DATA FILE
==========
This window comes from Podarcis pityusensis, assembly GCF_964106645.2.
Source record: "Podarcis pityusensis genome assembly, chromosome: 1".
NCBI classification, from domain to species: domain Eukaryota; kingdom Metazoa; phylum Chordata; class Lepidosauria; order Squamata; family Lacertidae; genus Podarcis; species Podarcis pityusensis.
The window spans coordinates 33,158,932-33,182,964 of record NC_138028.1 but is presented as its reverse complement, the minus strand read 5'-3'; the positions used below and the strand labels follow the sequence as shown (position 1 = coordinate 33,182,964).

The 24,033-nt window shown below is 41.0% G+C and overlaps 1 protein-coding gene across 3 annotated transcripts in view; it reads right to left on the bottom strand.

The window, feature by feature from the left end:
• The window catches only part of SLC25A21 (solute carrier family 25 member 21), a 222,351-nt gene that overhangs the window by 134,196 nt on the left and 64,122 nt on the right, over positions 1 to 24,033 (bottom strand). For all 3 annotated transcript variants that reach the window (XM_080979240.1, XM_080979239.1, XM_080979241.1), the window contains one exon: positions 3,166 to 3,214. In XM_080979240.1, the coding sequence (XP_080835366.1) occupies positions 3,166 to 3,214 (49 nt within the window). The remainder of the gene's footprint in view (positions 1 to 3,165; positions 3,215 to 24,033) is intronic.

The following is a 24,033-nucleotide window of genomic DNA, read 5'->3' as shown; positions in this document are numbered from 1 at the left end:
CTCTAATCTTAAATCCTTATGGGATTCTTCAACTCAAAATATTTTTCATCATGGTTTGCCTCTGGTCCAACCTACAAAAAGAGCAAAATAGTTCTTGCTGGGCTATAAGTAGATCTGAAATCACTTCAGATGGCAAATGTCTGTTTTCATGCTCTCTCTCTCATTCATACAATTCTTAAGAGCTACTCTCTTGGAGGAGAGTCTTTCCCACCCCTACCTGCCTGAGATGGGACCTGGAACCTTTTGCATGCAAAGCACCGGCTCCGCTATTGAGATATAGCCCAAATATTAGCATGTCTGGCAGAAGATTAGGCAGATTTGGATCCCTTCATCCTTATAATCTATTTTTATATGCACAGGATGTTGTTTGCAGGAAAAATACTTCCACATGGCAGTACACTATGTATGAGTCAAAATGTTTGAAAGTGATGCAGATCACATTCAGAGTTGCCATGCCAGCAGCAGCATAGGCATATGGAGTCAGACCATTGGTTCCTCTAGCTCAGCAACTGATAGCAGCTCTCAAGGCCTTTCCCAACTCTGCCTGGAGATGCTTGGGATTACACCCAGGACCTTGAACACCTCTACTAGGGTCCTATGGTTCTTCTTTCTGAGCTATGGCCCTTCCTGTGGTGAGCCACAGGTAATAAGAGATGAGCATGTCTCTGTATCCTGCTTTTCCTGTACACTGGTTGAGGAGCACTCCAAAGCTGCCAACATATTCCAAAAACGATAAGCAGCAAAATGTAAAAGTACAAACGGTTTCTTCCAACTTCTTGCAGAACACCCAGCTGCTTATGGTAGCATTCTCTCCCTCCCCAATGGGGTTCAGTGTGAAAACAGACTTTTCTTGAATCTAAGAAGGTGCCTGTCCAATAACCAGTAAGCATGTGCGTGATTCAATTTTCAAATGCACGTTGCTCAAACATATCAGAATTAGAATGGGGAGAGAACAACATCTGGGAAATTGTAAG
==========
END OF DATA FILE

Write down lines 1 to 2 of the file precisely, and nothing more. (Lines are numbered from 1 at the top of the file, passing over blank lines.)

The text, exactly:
This window comes from Podarcis pityusensis, assembly GCF_964106645.2.
Source record: "Podarcis pityusensis genome assembly, chromosome: 1".